Saturday, July 6, 2013

A Tale of Two Hockey Cities

          Having lived in Montreal through the glory days of les Glorieux, and in the days of decline of the dynasty, I can testify to the exceptional brutality of its hockey pundits when it comes to losing.  No one in Montreal has time for, or patience with, bumblers running their hockey club.  This was as true in the late eighties as it is now.  Even after the club improved dramatically in the last (short) season from the disaster it was the year before, the nastiness and the barbs were in evidence at once when the Habs went out sheepish-like in five against Ottawa in the first round of the Stanley Cup playoffs. Michel Therrien’s post series rejoinder that despite regular season success much remains to be done was met with universal derision. Comme quoi par example, quipped one of the regulars on the popular TV show  l’Antichambre.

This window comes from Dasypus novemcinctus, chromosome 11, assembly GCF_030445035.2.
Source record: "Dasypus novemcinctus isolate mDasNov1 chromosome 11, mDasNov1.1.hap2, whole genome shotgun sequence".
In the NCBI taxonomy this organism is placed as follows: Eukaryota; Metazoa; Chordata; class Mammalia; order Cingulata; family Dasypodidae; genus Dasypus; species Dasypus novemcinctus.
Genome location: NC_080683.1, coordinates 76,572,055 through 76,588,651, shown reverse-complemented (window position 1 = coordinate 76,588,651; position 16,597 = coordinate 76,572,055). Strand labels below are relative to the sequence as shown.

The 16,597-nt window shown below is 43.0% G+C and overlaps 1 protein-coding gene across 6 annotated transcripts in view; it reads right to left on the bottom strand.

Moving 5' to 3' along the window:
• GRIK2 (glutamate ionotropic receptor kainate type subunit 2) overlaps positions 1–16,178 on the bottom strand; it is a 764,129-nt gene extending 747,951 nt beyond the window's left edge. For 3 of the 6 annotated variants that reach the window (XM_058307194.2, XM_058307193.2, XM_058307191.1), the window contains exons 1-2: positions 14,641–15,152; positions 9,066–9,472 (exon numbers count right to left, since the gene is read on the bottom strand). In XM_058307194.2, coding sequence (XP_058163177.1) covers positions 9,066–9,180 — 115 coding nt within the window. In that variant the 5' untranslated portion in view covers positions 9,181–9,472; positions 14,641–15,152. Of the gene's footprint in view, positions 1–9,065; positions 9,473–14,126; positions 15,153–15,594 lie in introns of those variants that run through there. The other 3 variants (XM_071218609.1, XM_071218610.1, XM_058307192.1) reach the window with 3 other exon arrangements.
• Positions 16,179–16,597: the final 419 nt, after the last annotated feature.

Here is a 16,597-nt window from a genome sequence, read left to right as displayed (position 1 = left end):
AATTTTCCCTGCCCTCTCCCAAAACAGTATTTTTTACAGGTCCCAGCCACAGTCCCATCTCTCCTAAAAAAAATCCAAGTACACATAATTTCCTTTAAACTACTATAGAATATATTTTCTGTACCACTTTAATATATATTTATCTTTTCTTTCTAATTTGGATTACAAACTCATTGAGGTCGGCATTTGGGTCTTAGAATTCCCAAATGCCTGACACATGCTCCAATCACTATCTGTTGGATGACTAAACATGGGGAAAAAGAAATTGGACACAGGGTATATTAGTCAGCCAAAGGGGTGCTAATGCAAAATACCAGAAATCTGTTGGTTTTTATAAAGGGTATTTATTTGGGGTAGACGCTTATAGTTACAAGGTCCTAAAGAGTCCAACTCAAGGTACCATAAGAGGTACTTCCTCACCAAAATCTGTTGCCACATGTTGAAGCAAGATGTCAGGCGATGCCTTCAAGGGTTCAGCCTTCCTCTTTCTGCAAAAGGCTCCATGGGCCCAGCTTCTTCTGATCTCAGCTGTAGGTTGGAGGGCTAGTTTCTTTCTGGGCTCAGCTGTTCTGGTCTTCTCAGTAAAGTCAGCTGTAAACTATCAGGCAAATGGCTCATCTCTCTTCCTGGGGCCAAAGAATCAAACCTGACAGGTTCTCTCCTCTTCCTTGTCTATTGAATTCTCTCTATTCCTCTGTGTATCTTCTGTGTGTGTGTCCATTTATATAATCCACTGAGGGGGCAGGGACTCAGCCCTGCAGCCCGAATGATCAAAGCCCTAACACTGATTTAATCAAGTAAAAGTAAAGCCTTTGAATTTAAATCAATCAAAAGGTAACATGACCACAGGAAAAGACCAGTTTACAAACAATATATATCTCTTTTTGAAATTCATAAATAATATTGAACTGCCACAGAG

In sharp contrast, when Ottawa went out with a thud in the next round against Pittsburgh, getting walloped  in the last two games, the local media had nothing but lavish praise for the hockey club and its leadership’s accomplishments. And this in the face of obvious and long-standing issues.  Even though the victory against the Habs was a nice combination of grit, goaltending and gamesmanship (by Paul McLean) which for a moment obliterated the holes up front, the desperate lack of offensive talent on the Sens’ bench became immediately and painfully in evidence against a fast-skating, star-studded club like the Penguins. The spirit was willing; the flesh was weak. But the Ottawa press corps would have none of that. By and large, the pundits lapped up the Sens marketing script which asserted the club has much improved under the smart Walrus and even brighter days lie ahead.  And yes, Bryan Murray is going to get a top-six forward in the off-season which should make Ottawa even  stronger contender for the coveted prize.